A dedicated group of plant and garden enthusiasts has big plans for the Town of Lake Cowichan’s Rhododendron Memorial Park.
“I love gardening, and I want the town to look nice,” Communities in Bloom chair Pat Foster said, following the group of nine members’ latest meeting, Thursday, January 27.
During the meeting, Foster presented her annual Chair’s Report, which highlights the group’s many accomplishments in 2010.
In this past year, Communities in Bloom contributed $300 each to AB Greenwell Elementary School and Palsson Elementary School, to help in their gardening efforts.
Through the group’s Heritage Days’ Hanging Basket Sale, which consists of baskets prepared by students, an additional $1,250 was raised for the two elementary schools, and the local Guides.
During the year, work parties were also held to clean up various gardens in town. The main project of the year was the town’s Rhododendron Memorial Garden, which saw over $500 in donated rhododendrons planted.
The group also hosted the successful Salmon and Mushroom Festival at the Lower Centennial Hall.
The group’s subsequent regular meeting outlined several goals for the coming year; mainly a repetition of last year’s accomplishments, with more of a focus on getting things moving at the Rhododendron Memorial Garden.
Located across the street from Community Services on Point Ideal Road, the Rhododendron Memorial Garden will be expanded all the way to the end of Cowichan Avenue, by Hans’ Butcher Shop.
Communities in Bloom will make use of volunteer time and hopefully a $5,000 grant from the Town of Lake Cowichan they’re applying for.
A few work parties are being planned for the year, in order to begin work on the expansion.
“This year will mainly be cleanup of the site,” Foster said, adding that there will also be work on expanding the garden’s path, which will include a bridge.
The site is quite a mess at the moment, Foster said. A nearby property owner fell a bunch of trees a couple years ago for firewood.
It was both dangerous, as he wasn’t an experienced faller, and a nuisance, in that it messed up the land Communities in Bloom plans on expanding onto.
Another large project for Communities in Bloom this coming year will be the planting of almost 2,000 bulbs.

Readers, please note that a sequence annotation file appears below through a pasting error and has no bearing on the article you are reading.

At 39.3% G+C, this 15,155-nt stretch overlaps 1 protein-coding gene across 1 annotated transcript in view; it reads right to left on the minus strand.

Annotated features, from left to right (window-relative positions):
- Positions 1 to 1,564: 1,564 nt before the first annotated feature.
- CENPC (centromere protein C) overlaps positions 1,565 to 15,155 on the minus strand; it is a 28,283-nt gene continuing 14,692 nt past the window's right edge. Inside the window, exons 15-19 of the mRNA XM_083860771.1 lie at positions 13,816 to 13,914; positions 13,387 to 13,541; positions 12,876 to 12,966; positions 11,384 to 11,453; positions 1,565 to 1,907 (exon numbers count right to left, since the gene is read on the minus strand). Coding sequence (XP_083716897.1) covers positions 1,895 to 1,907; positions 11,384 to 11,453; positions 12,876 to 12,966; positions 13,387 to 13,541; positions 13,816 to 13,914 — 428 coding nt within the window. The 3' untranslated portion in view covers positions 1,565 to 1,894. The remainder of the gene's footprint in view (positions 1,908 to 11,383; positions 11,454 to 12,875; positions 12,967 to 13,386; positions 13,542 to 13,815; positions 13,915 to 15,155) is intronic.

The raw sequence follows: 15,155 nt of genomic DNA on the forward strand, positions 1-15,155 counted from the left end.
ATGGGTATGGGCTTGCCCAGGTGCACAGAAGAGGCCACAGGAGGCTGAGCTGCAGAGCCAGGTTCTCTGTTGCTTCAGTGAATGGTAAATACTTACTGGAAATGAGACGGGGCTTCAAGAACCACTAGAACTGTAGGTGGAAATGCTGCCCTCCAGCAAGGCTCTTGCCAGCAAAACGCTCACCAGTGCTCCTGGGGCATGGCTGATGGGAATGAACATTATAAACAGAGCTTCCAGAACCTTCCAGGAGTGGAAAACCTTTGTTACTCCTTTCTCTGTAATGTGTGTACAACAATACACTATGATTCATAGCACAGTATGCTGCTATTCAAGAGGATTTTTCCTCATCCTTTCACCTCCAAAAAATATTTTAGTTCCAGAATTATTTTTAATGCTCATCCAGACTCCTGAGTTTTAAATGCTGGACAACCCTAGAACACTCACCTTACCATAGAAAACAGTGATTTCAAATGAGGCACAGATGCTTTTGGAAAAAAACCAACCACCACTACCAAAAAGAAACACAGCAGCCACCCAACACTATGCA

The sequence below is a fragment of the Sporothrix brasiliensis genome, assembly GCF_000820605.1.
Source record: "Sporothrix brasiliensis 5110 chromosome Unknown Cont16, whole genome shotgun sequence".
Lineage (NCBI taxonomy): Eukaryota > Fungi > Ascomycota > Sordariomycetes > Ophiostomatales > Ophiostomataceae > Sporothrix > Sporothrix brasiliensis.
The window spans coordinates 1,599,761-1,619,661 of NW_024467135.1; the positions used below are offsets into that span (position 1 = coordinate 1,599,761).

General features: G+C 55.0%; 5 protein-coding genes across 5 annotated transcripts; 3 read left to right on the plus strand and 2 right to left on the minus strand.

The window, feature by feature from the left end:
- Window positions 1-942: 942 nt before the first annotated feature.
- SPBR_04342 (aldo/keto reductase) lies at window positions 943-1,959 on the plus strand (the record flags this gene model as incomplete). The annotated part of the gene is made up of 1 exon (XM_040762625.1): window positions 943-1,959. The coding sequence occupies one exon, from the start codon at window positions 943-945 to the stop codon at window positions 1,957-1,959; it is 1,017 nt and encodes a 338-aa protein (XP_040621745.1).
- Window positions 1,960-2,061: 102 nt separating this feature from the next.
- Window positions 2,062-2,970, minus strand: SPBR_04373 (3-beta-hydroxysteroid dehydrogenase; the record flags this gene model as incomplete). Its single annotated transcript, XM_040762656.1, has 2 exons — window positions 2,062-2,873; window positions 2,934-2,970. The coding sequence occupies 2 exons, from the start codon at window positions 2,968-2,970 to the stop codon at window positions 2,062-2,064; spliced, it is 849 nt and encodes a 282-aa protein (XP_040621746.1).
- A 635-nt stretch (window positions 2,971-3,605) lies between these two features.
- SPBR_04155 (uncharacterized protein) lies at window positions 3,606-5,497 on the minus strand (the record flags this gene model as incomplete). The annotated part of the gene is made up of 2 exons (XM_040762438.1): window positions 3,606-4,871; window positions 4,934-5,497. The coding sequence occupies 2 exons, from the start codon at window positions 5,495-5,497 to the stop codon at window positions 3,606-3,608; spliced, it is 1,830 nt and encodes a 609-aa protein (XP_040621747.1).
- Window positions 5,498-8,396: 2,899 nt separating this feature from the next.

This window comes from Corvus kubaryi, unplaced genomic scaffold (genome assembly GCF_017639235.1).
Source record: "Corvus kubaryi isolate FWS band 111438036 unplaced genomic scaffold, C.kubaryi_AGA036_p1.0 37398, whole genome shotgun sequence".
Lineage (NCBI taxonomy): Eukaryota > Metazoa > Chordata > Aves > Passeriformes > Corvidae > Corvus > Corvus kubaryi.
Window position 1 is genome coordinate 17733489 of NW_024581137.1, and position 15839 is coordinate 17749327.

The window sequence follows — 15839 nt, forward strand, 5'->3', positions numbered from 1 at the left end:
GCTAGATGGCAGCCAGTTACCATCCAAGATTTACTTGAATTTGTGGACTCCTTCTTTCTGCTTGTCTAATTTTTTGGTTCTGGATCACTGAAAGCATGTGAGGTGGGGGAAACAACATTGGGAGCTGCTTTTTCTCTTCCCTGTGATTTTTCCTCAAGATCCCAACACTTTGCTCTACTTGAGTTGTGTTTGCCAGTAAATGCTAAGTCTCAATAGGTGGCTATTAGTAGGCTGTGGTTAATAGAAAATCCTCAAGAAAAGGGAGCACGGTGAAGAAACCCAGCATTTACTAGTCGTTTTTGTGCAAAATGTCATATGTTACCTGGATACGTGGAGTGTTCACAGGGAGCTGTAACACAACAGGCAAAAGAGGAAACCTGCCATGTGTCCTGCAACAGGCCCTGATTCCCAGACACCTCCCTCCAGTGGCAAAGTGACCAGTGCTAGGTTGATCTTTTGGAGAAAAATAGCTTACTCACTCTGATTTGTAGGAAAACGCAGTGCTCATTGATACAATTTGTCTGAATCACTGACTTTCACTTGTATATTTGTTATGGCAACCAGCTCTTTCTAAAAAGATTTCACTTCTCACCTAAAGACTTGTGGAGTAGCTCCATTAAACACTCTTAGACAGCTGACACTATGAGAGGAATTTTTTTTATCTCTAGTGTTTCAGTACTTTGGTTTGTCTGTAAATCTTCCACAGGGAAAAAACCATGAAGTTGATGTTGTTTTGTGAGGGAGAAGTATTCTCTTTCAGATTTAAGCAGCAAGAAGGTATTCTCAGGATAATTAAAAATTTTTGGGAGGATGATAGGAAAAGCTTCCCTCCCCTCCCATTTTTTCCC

Of the bulbs, 600 will go in a large planter that’s next to the Kaatza Station Museum’s locomotive, 200 are going into the town’s gardens, 200 into the road-side end of the Rhododendron Memorial Garden, 50 to the Ranger Station, 100 at the Trans Canada Trail Kiosk, and 50 at the Great Lake Walk sign.
The location of the remaining bulbs is yet to be decided, though some will end up in the Rhododendron Memorial Garden, Foster said.
The entrance to town will be avoided, as there’s an ongoing mite problem in that area that has a history of destroying bulbs.
The group plans on making some improvements to the annual Salmon and Mushroom Festival, this coming fall.
Although they report last year’s event being quite successful, they’d like to see things a bit more finely-tuned this time around.
Communities in Bloom members are currently working on a draft of criteria for vendors interested in setting up booths at the festival, in order to ensure there’s some solidarity in the event’s theme. There should be more food items, and less craft items, the group decided during their January 27 meeting.
They will also be looking into a larger space for the event, as some areas, such as the mushroom identification table, were quite crowded this past year.
There will also be more of an education component at this year’s festivities.
For more information on Communities in Bloom, call Pat Foster at 749-3730.
“Anyone’s welcome,” Foster said, of the group’s many activities.
“We really need the physical laborers.”